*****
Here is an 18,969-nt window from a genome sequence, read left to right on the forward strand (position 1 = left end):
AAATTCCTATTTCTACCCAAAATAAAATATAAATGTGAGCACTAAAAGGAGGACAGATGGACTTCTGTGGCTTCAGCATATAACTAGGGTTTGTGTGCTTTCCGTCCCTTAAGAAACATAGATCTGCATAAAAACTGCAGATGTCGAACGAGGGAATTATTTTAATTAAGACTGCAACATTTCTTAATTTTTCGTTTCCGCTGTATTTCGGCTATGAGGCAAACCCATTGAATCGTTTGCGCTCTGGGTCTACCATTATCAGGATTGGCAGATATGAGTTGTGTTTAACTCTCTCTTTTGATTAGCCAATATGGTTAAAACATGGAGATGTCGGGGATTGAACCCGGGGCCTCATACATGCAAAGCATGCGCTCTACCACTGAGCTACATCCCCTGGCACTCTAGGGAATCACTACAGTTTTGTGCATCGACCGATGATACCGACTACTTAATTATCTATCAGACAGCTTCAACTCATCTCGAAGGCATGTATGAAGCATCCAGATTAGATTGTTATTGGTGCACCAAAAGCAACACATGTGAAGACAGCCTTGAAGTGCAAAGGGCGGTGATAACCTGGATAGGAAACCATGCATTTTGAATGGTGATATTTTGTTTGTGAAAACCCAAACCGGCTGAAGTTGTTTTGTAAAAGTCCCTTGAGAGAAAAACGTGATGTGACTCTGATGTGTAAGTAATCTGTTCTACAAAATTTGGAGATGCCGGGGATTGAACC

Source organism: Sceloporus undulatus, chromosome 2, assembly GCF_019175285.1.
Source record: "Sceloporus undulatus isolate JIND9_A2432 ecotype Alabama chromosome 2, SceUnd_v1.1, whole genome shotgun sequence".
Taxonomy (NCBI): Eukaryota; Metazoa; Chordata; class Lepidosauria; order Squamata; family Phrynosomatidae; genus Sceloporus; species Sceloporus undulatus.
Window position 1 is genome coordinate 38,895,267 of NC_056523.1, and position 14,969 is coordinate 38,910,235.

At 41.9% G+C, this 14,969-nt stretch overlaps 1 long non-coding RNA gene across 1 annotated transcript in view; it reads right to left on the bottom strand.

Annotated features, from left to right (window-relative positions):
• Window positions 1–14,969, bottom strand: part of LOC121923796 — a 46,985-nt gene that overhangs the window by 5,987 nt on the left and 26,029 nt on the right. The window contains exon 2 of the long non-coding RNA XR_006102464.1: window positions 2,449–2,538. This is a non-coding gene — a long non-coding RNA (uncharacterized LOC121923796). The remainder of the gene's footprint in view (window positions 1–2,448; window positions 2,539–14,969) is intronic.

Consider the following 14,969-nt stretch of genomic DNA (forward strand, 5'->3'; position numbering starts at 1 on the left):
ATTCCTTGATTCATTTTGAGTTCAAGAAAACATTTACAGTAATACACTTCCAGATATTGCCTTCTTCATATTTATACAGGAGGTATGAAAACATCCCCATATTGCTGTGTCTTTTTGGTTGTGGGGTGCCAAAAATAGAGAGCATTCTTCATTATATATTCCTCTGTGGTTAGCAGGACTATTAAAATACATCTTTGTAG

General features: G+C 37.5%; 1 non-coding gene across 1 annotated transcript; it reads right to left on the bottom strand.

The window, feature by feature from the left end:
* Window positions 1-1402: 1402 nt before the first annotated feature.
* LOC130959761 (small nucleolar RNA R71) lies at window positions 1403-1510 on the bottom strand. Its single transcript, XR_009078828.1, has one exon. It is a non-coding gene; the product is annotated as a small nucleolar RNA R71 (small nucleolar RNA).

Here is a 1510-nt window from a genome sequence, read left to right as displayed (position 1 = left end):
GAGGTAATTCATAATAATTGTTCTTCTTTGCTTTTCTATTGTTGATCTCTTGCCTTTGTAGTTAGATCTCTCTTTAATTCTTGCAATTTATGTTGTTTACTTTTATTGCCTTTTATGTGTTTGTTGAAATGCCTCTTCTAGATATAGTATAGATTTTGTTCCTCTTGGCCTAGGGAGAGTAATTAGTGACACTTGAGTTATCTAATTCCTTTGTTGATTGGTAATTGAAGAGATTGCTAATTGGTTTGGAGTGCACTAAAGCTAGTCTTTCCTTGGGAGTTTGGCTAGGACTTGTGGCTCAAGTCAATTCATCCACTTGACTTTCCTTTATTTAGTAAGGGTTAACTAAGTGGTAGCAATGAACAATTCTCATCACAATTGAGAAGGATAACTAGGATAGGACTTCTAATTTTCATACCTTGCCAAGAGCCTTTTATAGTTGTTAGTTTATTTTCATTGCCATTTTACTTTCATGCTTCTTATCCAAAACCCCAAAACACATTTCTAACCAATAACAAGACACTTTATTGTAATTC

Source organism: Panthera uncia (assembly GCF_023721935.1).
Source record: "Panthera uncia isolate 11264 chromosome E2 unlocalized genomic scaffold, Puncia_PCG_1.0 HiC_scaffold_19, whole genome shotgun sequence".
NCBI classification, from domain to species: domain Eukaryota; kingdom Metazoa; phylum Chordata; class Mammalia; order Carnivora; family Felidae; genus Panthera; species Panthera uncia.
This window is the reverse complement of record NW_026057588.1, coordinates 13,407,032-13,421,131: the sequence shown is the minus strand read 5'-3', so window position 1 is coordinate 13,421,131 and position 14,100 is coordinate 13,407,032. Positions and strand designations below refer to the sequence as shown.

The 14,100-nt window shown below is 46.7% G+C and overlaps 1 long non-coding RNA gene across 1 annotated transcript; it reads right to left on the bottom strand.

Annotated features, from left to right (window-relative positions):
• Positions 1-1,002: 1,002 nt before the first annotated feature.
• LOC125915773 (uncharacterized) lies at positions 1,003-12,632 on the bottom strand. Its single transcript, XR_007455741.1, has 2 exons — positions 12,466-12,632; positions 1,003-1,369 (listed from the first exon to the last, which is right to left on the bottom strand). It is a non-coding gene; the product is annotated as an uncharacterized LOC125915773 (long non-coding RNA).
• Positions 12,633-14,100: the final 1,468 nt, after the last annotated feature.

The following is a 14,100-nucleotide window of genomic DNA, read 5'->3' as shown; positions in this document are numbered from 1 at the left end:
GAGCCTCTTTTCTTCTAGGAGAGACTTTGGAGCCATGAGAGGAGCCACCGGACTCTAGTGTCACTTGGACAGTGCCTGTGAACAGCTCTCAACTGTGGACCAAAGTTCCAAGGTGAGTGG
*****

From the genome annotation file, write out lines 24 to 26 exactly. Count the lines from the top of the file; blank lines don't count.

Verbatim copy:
• Positions 1-1,002: 1,002 nt before the first annotated feature.
• LOC125915773 (uncharacterized) lies at positions 1,003-12,632 on the bottom strand. Its single transcript, XR_007455741.1, has 2 exons — positions 12,466-12,632; positions 1,003-1,369 (listed from the first exon to the last, which is right to left on the bottom strand). It is a non-coding gene; the product is annotated as an uncharacterized LOC125915773 (long non-coding RNA).
• Positions 12,633-14,100: the final 1,468 nt, after the last annotated feature.